The Seventh Seal (Det sjunde inseglet)
Directed by Ingmar Bergman
Written by Ingmar Bergman
Svensk Filmindustri (SF)
Repeat viewing/Criterion Collection DVD
#332 of 1001 Movies You Must See Before You Die
I always host a little classic film festival when my brother comes to visit and this is what he chose for yesterday. The Seventh Seal is one of my very favorite films. Amid the haunting images of pestilence and death that stick in my mind, I always forget how funny it can be.
In 12th Century Sweden, knight Antonius Block (Max von Sydow) and his squire Jöns Gunnar Björnstrand) return from the Crusades only to find that the land has been scourged with the Black Plague. And although Antonius managed to dodge him in combat overseas, Death (Bengt Ekerot) has come to claim him at home. Antonius’ religious faith was badly shaken by all he had seen and he seeks to postpone his end until he can find some clarity and perform one last meaningful act. So he challenges Death to a game of chess and sets off towards his castle during the pauses between moves. Jöns, a total cynic, goes along for the ride.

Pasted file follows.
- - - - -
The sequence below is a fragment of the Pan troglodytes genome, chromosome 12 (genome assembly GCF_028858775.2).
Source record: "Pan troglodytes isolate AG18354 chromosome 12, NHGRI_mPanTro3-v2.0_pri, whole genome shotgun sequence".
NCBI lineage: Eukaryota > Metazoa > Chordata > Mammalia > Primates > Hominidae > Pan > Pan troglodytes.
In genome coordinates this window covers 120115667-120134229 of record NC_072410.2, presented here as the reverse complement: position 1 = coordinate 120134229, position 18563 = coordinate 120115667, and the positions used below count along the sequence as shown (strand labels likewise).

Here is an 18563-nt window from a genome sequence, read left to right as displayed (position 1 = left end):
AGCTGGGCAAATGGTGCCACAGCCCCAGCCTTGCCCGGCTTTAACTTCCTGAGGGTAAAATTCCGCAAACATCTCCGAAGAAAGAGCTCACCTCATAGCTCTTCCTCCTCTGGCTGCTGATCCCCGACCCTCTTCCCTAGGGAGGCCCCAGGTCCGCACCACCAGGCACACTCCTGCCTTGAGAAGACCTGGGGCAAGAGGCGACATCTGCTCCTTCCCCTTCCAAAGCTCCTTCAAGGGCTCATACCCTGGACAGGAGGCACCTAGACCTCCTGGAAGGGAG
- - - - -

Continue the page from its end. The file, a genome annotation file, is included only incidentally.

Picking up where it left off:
On the way, the two come upon an performing company made up of a lecherous actor/manager and an idyllic little family consisting of Mia (Bibi Andersson), her husband Jof, a juggling visionary and dreamer, and baby Mikael. When the troupe performs at a vllage festival, the manager runs off with a smithy’s wife and eventually the smithy and his wife join in the journey to the castle. The final member of the group is a seemingly mute girl who has been been rescued by Jons from a predatory cleric.
Death is never very far away from Antonius and has no answers to his questions about the afterlife and God. The knight is unable to find the key from an allegedly demon possessed witch or in religious rituals like self-flagellation that the faithful believe will protect them. The closest he is able to come to a meaning in life is the serenity of a simple meal of wild strawberries and milk with the good and gentle family. He is ready to face Death with all his doubts when they are safe.
This is a beautiful, mesmerizing experience that is particularly suitable for any film lover’s bucket list. As deep as its concerns are, my brother and I found ourselves laughing out loud throughout. I especially love the part where Death has the manager cornered up a tree. All Jons’ lines are also gems.
The Seventh Seal and its participants won a number of prizes at film festivals, including the Special Jury Prize at Cannes.
Original 1957 Trailer